• local files; you let DaCHS find the sources, parse them, and infer metadata from this; DaCHS will then serve them. That's what's shown in the quick start example below. We believe that is the more robust model overall.
  • ingest from pre-destilled metadata; this is when you don't have the files locally (or at least DaCHS should not serve them). Instead, you read metadata from dumps from other databases, metadata stores, or whatever. The titan/q RD shows an example for that.

To start an EPN-TAP service, do as per Starting from Scratch and use the epntap template:

dachs start epntap

Data in planetary sciences often comes in PDS format, which superficially resembles FITS but is quite a bit more sophisticated. Unfortunately, python support for PDS is underwhelming. At least there is PyPDS, which needs to be installed for DaCHS' Element pdsGrammar to work.

Quick Sample EPN-TAP Service

Install PyPDS if you don't have it anyway:

curl -LO
cd PyPDS
python build
sudo python install

Get the sample data:

cd `dachs config inputsDir`
curl -O
tar -xvzf epntap-example.tar.gz
cd lutetia

Import it and build the previews from the PDS images:

dachs imp q
python bin/

Start the server as necessary. If you go to your local ADQL endpoint (something like http://localhost:8080/adql) and execute queries like:

SELECT * FROM lutetia.epn_core


For access through a standard protocol, start TOPCAT, select VO/TAP Query, and at the bottom of the dialog enter http://localhost:8080/tap (or whatever you configured) in “TAP URL”. Hit “Use Service”, wait until the table metadata is in and then again query something like:

SELECT * FROM lutetia.epn_core

Hit “Run Query”,open the table and play with it. As a little visual treat, in TOPCAT's main window hit “Activation Action”, and configure the preview_url column under “View URL as Image”. Then click on the table rows.

To get into Vespa's query interface, you will have to register your table. Do not do this with the sample data.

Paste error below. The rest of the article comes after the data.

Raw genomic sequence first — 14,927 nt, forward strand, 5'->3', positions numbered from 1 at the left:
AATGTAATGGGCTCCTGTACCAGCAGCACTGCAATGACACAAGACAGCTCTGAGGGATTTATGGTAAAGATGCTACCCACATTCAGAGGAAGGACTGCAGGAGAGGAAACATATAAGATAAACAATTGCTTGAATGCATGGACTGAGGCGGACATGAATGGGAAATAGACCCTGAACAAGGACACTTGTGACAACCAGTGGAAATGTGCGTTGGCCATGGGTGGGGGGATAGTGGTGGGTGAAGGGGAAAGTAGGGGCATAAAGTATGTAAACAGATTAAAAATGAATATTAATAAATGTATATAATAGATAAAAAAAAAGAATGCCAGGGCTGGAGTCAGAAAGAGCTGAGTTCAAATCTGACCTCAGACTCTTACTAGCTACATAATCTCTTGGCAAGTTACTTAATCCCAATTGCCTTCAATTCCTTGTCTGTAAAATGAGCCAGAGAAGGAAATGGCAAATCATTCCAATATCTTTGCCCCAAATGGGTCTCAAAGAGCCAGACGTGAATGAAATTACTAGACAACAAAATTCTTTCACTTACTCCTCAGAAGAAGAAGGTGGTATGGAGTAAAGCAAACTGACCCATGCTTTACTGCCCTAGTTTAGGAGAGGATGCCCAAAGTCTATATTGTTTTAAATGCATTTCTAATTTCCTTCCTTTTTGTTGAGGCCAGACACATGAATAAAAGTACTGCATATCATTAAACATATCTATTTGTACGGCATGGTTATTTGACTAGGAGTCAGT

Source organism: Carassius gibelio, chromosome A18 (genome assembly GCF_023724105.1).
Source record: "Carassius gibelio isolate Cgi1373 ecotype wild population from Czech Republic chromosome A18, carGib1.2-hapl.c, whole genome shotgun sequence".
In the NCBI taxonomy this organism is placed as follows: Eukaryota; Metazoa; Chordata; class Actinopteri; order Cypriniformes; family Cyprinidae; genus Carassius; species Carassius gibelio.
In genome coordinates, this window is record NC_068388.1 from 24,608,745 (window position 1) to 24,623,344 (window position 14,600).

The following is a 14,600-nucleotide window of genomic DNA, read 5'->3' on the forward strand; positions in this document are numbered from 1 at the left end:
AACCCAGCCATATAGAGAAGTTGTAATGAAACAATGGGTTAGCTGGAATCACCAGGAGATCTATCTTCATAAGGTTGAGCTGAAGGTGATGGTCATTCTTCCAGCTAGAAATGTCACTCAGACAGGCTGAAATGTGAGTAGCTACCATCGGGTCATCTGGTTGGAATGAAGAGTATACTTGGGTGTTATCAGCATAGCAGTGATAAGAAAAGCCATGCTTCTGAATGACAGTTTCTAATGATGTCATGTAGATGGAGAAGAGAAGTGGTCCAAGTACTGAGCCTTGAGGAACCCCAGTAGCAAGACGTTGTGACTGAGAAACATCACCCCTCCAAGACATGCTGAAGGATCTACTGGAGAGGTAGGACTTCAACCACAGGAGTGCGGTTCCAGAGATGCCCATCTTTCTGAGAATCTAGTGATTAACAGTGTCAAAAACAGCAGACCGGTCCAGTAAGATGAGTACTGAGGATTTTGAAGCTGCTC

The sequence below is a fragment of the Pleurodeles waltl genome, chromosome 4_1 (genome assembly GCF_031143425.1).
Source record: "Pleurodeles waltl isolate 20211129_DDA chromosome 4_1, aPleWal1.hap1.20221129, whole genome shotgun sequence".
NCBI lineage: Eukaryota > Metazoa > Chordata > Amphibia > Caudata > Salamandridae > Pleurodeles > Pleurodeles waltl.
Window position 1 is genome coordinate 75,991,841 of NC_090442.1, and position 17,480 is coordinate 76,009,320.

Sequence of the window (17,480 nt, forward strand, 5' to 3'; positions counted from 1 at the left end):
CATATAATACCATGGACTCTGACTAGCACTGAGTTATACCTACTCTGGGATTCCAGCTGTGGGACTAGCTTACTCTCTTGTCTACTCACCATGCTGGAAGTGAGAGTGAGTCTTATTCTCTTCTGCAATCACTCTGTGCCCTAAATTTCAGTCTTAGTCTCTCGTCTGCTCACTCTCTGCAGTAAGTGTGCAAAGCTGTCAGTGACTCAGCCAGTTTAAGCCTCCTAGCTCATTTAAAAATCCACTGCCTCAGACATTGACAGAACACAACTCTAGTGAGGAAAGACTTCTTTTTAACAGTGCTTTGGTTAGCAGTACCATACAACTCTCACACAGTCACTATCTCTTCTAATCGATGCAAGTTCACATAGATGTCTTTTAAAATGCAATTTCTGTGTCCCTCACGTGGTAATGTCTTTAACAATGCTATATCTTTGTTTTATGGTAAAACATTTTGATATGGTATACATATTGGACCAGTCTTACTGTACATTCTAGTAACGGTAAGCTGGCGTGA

In essence, EPNcore is just a set of columns, some mandatory, some optional. The mandatory ones are pulled into a table by using the //epntap2#table-2_0 mixin, which needs the spatial_frame_type parameter (see the reference for what's supported for it) since that determines the metadata on the spatial columns. Optional columns can be pulled in through the optional_columns mixin parameter, and, as said above, a few of these optional columns are actually required if you want to publish data products through EPN-TAP. The reference documentation lists what is available. You can, of course, define further, non-standard columns as usual.

So, an EPN-TAP-publishable table might be defined like this:

<table id="epn_core">
  <mixin spatial_frame_type="body"
    optional_columns= "access_url access_format access_estsize
    access_md5 alt_target_name publisher
    bib_reference" >//epntap2#table-2_0</mixin>

    <column name="acquisition_id" type="text"
          description="Extra: ID of the data file in the original archive"

Filling EPNcore Tables

To populate EPNcore tables, use the //epntap2#populate-2_0, apply identifying the parameters applying to your data collection and setting them as usual (cf. Mapping Data). You may need to refer to the EPN-TAP proposed specification now and then while doing that. Note again that parameter values are python expressions, and so you have to use quotes when specifying literal strings.

If you have to evaluate complex expressions, it is recommended to do the computations in Element var-s and then use the variables set there in the bind``s (as ``@myvar). This also lets you re-use values once computed. Even more complex, multi-statement computations can be done in Element apply with custom code.

Serving Local Products